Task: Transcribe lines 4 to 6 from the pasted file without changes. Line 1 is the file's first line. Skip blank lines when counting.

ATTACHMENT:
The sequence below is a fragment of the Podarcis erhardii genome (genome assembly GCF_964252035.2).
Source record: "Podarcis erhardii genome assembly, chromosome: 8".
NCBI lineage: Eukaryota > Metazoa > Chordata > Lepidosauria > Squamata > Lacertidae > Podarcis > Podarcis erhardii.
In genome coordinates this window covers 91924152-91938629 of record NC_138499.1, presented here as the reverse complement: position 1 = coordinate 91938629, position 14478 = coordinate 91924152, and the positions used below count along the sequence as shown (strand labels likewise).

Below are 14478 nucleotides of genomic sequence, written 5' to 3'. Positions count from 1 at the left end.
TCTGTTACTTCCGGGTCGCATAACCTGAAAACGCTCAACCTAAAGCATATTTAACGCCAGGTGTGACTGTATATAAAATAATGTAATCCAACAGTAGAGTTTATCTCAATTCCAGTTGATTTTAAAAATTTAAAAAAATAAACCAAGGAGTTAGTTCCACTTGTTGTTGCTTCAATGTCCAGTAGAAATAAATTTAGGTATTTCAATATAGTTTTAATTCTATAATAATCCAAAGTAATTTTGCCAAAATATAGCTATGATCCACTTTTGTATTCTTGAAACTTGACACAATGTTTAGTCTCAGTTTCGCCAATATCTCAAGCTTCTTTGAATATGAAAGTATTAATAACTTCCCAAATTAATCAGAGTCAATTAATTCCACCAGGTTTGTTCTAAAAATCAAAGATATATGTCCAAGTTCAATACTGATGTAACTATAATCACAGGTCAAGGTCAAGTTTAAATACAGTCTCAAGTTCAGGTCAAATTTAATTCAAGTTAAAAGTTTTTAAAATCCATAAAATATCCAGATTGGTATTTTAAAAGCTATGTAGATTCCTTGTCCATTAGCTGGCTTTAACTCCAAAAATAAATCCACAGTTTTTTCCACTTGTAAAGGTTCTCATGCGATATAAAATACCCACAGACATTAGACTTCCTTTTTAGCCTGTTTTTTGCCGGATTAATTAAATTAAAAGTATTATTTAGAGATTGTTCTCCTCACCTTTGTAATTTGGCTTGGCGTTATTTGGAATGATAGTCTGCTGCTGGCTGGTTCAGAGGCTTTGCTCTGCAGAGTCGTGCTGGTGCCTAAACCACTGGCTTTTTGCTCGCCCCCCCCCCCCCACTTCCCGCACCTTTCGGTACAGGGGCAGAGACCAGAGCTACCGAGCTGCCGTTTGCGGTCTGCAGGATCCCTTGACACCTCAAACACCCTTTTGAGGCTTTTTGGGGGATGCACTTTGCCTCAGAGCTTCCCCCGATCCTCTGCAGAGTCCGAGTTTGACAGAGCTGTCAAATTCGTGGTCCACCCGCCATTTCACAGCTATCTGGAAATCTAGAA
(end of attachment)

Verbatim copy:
In genome coordinates this window covers 91924152-91938629 of record NC_138499.1, presented here as the reverse complement: position 1 = coordinate 91938629, position 14478 = coordinate 91924152, and the positions used below count along the sequence as shown (strand labels likewise).

Below are 14478 nucleotides of genomic sequence, written 5' to 3'. Positions count from 1 at the left end.
TCTGTTACTTCCGGGTCGCATAACCTGAAAACGCTCAACCTAAAGCATATTTAACGCCAGGTGTGACTGTATATAAAATAATGTAATCCAACAGTAGAGTTTATCTCAATTCCAGTTGATTTTAAAAATTTAAAAAAATAAACCAAGGAGTTAGTTCCACTTGTTGTTGCTTCAATGTCCAGTAGAAATAAATTTAGGTATTTCAATATAGTTTTAATTCTATAATAATCCAAAGTAATTTTGCCAAAATATAGCTATGATCCACTTTTGTATTCTTGAAACTTGACACAATGTTTAGTCTCAGTTTCGCCAATATCTCAAGCTTCTTTGAATATGAAAGTATTAATAACTTCCCAAATTAATCAGAGTCAATTAATTCCACCAGGTTTGTTCTAAAAATCAAAGATATATGTCCAAGTTCAATACTGATGTAACTATAATCACAGGTCAAGGTCAAGTTTAAATACAGTCTCAAGTTCAGGTCAAATTTAATTCAAGTTAAAAGTTTTTAAAATCCATAAAATATCCAGATTGGTATTTTAAAAGCTATGTAGATTCCTTGTCCATTAGCTGGCTTTAACTCCAAAAATAAATCCACAGTTTTTTCCACTTGTAAAGGTTCTCATGCGATATAAAATACCCACAGACATTAGACTTCCTTTTTAGCCTGTTTTTTGCCGGATTAATTAAATTAAAAGTATTATTTAGAGATTGTTCTCCTCACCTTTGTAATTTGGCTTGGCGTTATTTGGAATGATAGTCTGCTGCTGGCTGGTTCAGAGGCTTTGCTCTGCAGAGTCGTGCTGGTGCCTAAACCACTGGCTTTTTGCTCGCCCCCCCCCCCCCACTTCCCGCACCTTTCGGTACAGGGGCAGAGACCAGAGCTACCGAGCTGCCGTTTGCGGTCTGCAGGATCCCTTGACACCTCAAACACCCTTTTGAGGCTTTTTGGGGGATGCACTTTGCCTCAGAGCTTCCCCCGATCCTCTGCAGAGTCCGAGTTTGACAGAGCTGTCAAATTCGTGGTCCACCCGCCATTTCACAGCTATCTGGAAATCTAGAA